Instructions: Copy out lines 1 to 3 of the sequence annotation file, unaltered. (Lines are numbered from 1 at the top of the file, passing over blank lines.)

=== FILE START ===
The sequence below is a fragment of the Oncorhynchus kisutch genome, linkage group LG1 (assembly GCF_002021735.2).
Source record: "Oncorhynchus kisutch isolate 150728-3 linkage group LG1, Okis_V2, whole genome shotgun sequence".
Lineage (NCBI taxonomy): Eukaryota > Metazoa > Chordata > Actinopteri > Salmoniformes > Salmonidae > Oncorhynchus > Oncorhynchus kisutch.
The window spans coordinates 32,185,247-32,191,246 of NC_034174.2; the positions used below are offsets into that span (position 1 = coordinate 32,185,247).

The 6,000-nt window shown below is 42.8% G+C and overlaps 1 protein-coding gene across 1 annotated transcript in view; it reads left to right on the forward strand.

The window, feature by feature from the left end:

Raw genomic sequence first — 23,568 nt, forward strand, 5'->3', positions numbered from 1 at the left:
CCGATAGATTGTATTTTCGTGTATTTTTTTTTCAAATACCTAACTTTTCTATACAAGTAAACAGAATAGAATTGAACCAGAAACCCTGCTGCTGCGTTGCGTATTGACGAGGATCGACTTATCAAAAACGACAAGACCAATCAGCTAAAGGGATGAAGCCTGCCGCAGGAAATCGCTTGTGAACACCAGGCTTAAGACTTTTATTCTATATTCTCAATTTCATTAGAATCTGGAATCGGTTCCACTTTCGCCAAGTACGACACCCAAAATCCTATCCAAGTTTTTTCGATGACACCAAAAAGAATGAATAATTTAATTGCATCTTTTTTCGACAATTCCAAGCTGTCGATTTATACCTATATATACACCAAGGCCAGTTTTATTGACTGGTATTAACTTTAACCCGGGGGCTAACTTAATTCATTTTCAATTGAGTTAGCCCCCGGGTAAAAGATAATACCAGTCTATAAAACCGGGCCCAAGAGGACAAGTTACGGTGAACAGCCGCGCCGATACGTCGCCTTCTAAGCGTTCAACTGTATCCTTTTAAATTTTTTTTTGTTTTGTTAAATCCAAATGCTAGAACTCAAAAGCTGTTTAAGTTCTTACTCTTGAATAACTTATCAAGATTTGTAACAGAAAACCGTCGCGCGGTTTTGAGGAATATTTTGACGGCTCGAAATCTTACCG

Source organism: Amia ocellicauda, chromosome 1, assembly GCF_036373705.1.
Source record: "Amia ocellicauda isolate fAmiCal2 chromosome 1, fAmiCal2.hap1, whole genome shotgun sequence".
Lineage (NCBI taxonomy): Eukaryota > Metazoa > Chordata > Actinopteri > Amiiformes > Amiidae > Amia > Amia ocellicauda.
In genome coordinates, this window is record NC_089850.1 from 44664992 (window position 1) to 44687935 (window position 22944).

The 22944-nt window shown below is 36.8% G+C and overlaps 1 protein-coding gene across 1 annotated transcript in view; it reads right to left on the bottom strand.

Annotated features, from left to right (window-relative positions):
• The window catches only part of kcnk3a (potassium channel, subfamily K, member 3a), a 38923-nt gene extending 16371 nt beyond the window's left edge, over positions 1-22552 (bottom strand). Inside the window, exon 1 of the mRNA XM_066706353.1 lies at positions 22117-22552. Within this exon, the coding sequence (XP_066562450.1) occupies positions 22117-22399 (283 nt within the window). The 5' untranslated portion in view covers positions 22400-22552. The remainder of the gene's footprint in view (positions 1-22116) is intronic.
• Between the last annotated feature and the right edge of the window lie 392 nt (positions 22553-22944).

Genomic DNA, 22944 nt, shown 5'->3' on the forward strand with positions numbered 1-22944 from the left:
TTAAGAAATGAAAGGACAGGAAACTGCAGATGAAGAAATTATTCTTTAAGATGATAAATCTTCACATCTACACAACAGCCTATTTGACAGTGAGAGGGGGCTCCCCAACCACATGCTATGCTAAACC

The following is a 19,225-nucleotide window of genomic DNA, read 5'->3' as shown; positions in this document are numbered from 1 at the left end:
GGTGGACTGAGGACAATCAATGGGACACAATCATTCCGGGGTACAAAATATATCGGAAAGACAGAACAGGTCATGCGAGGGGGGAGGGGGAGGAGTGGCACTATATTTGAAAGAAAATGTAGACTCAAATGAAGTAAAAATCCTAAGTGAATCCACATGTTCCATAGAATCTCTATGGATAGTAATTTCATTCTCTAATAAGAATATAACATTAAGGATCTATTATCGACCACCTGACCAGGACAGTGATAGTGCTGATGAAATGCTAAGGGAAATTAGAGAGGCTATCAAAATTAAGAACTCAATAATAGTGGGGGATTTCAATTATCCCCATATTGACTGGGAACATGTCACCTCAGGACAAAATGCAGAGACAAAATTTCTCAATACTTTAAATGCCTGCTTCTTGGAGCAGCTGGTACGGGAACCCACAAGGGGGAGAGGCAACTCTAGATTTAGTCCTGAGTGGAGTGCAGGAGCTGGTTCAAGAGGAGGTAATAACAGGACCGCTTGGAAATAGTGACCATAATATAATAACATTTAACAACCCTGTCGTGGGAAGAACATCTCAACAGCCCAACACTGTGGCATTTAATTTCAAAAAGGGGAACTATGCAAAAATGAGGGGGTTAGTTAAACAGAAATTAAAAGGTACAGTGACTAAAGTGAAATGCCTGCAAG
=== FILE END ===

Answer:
The sequence below is a fragment of the Oncorhynchus kisutch genome, linkage group LG1 (assembly GCF_002021735.2).
Source record: "Oncorhynchus kisutch isolate 150728-3 linkage group LG1, Okis_V2, whole genome shotgun sequence".
Lineage (NCBI taxonomy): Eukaryota > Metazoa > Chordata > Actinopteri > Salmoniformes > Salmonidae > Oncorhynchus > Oncorhynchus kisutch.